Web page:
As a partner and CIO adviser at PwC, Chris Curran guides clients through technology transformation. Using detailed research and his well-honed expertise, Curran knows what it takes to make a great CIO.
In addition to his work at PwC, Curran regularly contributes to a variety of industry publications, including CIO Insight, Investor’s Business Daily, Baseline, InformationWeek, and Insurance and Technology.
As IT leaders, if there’s one thing CIOs are short on, it’s time. Curran’s blog, CIO Dashboard, was selected as one of BizTech’s 50 Must-Read IT Blogs last year for its concise and highly readable articles, which help CIOs focus on the things that matter.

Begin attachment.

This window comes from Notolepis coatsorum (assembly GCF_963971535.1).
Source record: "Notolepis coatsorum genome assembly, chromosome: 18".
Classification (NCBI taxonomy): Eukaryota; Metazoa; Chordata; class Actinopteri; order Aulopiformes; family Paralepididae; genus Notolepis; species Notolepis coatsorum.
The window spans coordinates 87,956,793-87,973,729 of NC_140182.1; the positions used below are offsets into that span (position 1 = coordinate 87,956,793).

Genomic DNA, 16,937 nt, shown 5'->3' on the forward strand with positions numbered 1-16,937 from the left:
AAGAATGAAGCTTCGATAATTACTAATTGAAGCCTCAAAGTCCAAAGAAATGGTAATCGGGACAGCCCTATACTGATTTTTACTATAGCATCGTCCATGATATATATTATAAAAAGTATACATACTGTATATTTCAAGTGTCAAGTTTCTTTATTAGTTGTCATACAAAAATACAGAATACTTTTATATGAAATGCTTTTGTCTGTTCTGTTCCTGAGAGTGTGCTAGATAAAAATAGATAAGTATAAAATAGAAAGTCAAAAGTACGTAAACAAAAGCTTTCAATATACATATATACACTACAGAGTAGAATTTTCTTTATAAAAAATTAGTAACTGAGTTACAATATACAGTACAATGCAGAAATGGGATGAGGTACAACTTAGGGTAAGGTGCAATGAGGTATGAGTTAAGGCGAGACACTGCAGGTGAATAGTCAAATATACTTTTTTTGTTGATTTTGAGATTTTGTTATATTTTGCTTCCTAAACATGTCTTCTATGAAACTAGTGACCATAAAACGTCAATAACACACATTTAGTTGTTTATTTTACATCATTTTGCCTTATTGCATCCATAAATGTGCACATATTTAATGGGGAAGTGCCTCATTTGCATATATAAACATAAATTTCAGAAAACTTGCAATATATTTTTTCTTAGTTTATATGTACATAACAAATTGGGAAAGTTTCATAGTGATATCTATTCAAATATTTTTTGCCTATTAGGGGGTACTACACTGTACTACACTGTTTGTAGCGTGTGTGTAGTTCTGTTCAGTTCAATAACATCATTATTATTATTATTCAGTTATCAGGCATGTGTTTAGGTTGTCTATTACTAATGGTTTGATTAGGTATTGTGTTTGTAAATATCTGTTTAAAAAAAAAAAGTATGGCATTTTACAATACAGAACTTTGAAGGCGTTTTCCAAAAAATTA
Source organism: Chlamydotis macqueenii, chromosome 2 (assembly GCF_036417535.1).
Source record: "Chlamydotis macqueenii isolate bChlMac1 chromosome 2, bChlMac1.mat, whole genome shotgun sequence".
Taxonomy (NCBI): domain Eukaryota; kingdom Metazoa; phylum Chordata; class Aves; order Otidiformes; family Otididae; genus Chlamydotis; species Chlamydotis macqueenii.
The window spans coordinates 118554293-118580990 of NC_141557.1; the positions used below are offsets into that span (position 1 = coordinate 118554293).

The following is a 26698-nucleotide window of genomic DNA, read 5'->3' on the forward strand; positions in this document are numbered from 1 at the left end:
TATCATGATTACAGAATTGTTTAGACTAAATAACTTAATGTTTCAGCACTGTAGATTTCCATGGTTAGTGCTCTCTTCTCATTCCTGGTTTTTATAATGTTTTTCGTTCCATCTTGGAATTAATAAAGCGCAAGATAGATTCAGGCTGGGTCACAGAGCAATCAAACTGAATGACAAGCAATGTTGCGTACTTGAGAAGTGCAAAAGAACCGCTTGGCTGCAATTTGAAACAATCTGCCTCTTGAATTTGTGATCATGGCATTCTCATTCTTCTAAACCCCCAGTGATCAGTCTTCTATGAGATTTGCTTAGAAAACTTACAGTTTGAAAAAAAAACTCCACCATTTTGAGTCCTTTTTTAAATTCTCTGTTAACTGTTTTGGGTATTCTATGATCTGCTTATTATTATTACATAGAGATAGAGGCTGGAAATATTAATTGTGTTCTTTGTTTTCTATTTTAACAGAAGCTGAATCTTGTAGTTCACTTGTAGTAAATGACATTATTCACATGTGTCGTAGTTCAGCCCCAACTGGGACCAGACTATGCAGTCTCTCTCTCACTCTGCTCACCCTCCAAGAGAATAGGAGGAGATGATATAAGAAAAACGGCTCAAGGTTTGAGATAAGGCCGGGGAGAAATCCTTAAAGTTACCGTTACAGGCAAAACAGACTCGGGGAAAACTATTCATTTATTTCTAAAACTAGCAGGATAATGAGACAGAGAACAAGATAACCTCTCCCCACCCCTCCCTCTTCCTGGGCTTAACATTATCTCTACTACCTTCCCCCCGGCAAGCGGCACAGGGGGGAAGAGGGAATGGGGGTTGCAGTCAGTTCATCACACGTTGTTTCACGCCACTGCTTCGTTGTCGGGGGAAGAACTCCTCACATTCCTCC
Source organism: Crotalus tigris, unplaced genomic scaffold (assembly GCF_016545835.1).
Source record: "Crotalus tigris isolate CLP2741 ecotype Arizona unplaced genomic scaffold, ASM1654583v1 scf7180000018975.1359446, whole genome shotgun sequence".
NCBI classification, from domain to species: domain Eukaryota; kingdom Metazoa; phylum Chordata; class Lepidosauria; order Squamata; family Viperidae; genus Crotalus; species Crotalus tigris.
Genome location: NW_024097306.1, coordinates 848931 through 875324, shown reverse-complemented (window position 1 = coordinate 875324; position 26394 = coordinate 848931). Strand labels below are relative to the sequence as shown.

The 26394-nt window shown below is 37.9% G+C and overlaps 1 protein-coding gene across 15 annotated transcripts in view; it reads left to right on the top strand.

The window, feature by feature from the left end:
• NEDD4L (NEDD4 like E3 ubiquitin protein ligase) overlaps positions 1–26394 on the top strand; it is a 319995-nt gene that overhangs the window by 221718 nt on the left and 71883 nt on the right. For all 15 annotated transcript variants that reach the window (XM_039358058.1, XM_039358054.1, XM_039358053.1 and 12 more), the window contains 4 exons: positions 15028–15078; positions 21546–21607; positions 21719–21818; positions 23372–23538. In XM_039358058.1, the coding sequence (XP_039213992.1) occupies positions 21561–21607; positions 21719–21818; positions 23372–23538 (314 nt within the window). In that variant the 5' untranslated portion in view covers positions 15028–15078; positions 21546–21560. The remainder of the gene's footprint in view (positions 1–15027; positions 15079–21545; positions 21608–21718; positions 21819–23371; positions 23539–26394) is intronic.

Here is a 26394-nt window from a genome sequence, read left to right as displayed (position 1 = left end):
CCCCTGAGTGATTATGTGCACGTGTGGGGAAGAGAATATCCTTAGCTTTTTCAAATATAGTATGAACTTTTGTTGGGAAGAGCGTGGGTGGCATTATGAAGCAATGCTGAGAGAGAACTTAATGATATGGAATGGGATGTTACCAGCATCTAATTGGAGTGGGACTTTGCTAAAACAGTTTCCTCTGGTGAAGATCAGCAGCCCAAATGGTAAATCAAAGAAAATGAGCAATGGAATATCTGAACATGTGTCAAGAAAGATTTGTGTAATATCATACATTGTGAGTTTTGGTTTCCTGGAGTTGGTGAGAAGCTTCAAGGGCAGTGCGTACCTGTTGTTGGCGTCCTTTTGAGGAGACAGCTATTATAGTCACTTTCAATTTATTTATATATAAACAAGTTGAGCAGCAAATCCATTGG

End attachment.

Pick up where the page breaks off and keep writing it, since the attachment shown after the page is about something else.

We recently caught up with Curran and asked him a few questions about IT, leadership and blogging.
BIZTECH: What are your daily must-visit tech stops online?
BIZTECH: What emerging technology do you think will most change the enterprise landscape in 2012?
CURRAN: Last year, aside from server virtualization and a few CRM apps, most organizations hadn’t really started using the cloud, but that’s changing now. This year more companies will develop prototype applications in a rapidly provisioned, web-based environment. Think about how long it takes to get a server set up for a simple prototype or demo. Speeding the invention process will change the enterprise landscape faster than anything.